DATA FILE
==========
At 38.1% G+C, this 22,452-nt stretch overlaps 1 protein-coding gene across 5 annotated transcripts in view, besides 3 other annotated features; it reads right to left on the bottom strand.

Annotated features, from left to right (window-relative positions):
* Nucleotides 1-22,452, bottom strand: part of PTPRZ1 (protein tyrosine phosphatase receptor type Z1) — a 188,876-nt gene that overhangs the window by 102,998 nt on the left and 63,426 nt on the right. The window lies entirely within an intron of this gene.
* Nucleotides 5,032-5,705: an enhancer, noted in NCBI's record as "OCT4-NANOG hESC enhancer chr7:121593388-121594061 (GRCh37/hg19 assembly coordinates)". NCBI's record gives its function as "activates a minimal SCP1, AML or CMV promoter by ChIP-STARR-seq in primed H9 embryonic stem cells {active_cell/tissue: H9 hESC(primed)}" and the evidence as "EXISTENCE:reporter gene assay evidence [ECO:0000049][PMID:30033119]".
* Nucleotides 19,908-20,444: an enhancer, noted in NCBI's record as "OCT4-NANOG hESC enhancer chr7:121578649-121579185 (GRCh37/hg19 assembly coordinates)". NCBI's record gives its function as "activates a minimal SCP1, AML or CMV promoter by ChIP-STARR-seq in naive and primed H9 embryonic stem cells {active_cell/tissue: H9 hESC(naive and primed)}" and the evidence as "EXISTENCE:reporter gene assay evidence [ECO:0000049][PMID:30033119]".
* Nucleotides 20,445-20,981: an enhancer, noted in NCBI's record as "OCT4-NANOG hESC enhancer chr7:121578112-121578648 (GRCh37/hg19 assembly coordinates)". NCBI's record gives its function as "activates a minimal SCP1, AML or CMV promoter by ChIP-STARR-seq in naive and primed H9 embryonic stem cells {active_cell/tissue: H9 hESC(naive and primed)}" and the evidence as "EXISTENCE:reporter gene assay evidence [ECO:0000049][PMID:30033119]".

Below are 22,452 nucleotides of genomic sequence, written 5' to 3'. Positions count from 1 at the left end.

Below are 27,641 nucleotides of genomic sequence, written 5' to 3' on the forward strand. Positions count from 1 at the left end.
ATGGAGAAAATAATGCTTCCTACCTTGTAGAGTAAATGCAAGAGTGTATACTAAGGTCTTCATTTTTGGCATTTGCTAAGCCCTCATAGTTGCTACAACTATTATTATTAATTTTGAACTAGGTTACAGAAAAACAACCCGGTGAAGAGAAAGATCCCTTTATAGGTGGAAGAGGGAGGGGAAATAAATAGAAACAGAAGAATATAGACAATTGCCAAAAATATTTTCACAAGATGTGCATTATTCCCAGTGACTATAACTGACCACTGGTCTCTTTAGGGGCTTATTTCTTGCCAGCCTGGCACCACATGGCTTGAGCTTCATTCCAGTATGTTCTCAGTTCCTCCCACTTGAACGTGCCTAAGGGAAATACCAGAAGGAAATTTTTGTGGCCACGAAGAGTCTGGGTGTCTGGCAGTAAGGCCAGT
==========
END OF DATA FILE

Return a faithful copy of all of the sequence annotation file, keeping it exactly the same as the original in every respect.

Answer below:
At 38.1% G+C, this 22,452-nt stretch overlaps 1 protein-coding gene across 5 annotated transcripts in view, besides 3 other annotated features; it reads right to left on the bottom strand.

Annotated features, from left to right (window-relative positions):
* Nucleotides 1-22,452, bottom strand: part of PTPRZ1 (protein tyrosine phosphatase receptor type Z1) — a 188,876-nt gene that overhangs the window by 102,998 nt on the left and 63,426 nt on the right. The window lies entirely within an intron of this gene.
* Nucleotides 5,032-5,705: an enhancer, noted in NCBI's record as "OCT4-NANOG hESC enhancer chr7:121593388-121594061 (GRCh37/hg19 assembly coordinates)". NCBI's record gives its function as "activates a minimal SCP1, AML or CMV promoter by ChIP-STARR-seq in primed H9 embryonic stem cells {active_cell/tissue: H9 hESC(primed)}" and the evidence as "EXISTENCE:reporter gene assay evidence [ECO:0000049][PMID:30033119]".
* Nucleotides 19,908-20,444: an enhancer, noted in NCBI's record as "OCT4-NANOG hESC enhancer chr7:121578649-121579185 (GRCh37/hg19 assembly coordinates)". NCBI's record gives its function as "activates a minimal SCP1, AML or CMV promoter by ChIP-STARR-seq in naive and primed H9 embryonic stem cells {active_cell/tissue: H9 hESC(naive and primed)}" and the evidence as "EXISTENCE:reporter gene assay evidence [ECO:0000049][PMID:30033119]".
* Nucleotides 20,445-20,981: an enhancer, noted in NCBI's record as "OCT4-NANOG hESC enhancer chr7:121578112-121578648 (GRCh37/hg19 assembly coordinates)". NCBI's record gives its function as "activates a minimal SCP1, AML or CMV promoter by ChIP-STARR-seq in naive and primed H9 embryonic stem cells {active_cell/tissue: H9 hESC(naive and primed)}" and the evidence as "EXISTENCE:reporter gene assay evidence [ECO:0000049][PMID:30033119]".

Below are 22,452 nucleotides of genomic sequence, written 5' to 3'. Positions count from 1 at the left end.

Below are 27,641 nucleotides of genomic sequence, written 5' to 3' on the forward strand. Positions count from 1 at the left end.
ATGGAGAAAATAATGCTTCCTACCTTGTAGAGTAAATGCAAGAGTGTATACTAAGGTCTTCATTTTTGGCATTTGCTAAGCCCTCATAGTTGCTACAACTATTATTATTAATTTTGAACTAGGTTACAGAAAAACAACCCGGTGAAGAGAAAGATCCCTTTATAGGTGGAAGAGGGAGGGGAAATAAATAGAAACAGAAGAATATAGACAATTGCCAAAAATATTTTCACAAGATGTGCATTATTCCCAGTGACTATAACTGACCACTGGTCTCTTTAGGGGCTTATTTCTTGCCAGCCTGGCACCACATGGCTTGAGCTTCATTCCAGTATGTTCTCAGTTCCTCCCACTTGAACGTGCCTAAGGGAAATACCAGAAGGAAATTTTTGTGGCCACGAAGAGTCTGGGTGTCTGGCAGTAAGGCCAGT